for being a melody when I’m feeling like a harmony—feeling like
something different from what the rest of the room’s singing—
for complimenting my strength with your rich undertones,
for supporting my song like strong arms
protecting my frailty.
and just like that. i awake from the dream,
cuddling a Pulitzer like a teddy bear,
what i forgot to say all those
Moral of the story? Failure to thank can lead to regret regardless of accomplishment because it's connection that matters in the end.
But also, as I allude to in the poem, I'm sure we can all agree that many of the things we have learned didn't always come from a strait-forward curriculum plan or a heaven-sent gift. The school of hard knocks, as the cliché goes, has a heavy-bearing hand in our subconscious worldview and problem-solving, even the way we view ourselves and our purpose.
The past should never be allowed to worm its way into a dictatorship over our identity, but it would be naive to say it had no effect on who we've become.
My boyfriend has a phrase he lives by, and I've come to adopt it too.
"My past is my past, and my present is my present. But with God, it will not be my future," ~ Michael Ferrante
Our experience shapes us—it does not define us.
The bullies, the bad bosses, the obliviously betraying ex-boyfriends and girlfriends—all of the negative encounters with less-than-glittery people in our lives—gave something to us. We learned something, and if we haven't figured out what that is yet, we're not done learning from them just yet.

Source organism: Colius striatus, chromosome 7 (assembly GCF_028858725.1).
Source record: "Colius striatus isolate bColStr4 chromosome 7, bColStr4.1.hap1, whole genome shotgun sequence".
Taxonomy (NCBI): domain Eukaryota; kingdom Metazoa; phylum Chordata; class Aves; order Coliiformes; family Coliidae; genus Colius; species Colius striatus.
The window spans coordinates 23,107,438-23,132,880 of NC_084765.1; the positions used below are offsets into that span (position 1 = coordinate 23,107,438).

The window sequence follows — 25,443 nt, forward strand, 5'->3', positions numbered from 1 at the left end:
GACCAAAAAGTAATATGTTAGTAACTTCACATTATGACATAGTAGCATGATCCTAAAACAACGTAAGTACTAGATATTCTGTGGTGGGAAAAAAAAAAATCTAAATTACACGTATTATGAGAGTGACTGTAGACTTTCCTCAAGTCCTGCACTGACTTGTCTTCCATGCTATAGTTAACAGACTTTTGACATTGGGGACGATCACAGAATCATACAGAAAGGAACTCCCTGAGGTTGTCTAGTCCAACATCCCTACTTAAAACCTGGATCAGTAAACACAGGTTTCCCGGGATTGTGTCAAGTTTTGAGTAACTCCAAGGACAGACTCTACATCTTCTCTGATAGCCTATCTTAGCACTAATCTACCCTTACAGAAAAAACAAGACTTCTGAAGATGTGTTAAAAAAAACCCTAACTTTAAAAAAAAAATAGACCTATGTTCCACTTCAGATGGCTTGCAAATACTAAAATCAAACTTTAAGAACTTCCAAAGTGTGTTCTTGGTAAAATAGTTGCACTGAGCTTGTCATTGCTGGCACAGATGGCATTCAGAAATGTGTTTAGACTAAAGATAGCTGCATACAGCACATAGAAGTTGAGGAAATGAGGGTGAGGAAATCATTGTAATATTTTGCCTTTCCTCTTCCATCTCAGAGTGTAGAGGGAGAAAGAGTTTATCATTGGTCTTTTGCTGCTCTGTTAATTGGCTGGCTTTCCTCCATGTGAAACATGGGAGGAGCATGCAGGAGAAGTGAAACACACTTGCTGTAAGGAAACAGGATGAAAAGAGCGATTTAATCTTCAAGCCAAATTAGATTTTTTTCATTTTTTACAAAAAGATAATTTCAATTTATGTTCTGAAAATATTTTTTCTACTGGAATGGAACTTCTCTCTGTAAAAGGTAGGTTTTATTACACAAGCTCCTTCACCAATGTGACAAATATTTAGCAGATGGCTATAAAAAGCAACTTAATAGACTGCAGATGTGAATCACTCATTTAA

After Joseph had been dragged through so many highs and lows including (but not limited to) slavery, falsely being accused of sexual assault and being utterly forgotten in prison, he came face to face with the people who kickstarted all those traumatic events: his brothers.
He was in a place of leadership and provision now, and they were in his debt.
After getting super emotional, like, sending the whole courtroom out because he was overwhelmingly distraught, his brothers before him, do you know what he told them?
""As for you," he said, "you meant evil against me, but God meant it for good in order to bring about this present result, to preserve many people alive," (Genesis 50:20).
What mercy, what grace, what maturity and wisdom Joseph showed at that moment! But he went through a lot to get there, didn't he?
Healing is a process, and patience with our present imperfect understanding of our past is necessary if we're meant to lead healthy lives in the midst of the journey. It takes time to grow out of the pain of a momentary memory or relationship.
But when we're able to not only forgive but express gratitude for how God used those circumstances, those people, then we know we've truly rediscovered wholeness. Gratitude is an inevitable fruit of living from this revelation: what your enemy—who is not flesh and blood—set in motion to steal from you, to not just kill but destroy you completely, God has utterly flipped to instead favor you and serve His insanely intricate, perfect purpose.
His plans of hope for you can never be fully thwarted. Never. He's sovereign. Do you believe that? And that gratitude cuts the anchor that subconscious grudges would be, letting you go lift to new heights.
When you can get a handle over your past, you start living from a new perspective, a new altitude.
Gratitude is not an emotion—it's a chosen reality, a realm of being.
When we exist there with Him who is seated in heavenly places, the world is all of a suddenly brightened, our burden is lightened, and we see from heaven's point of view.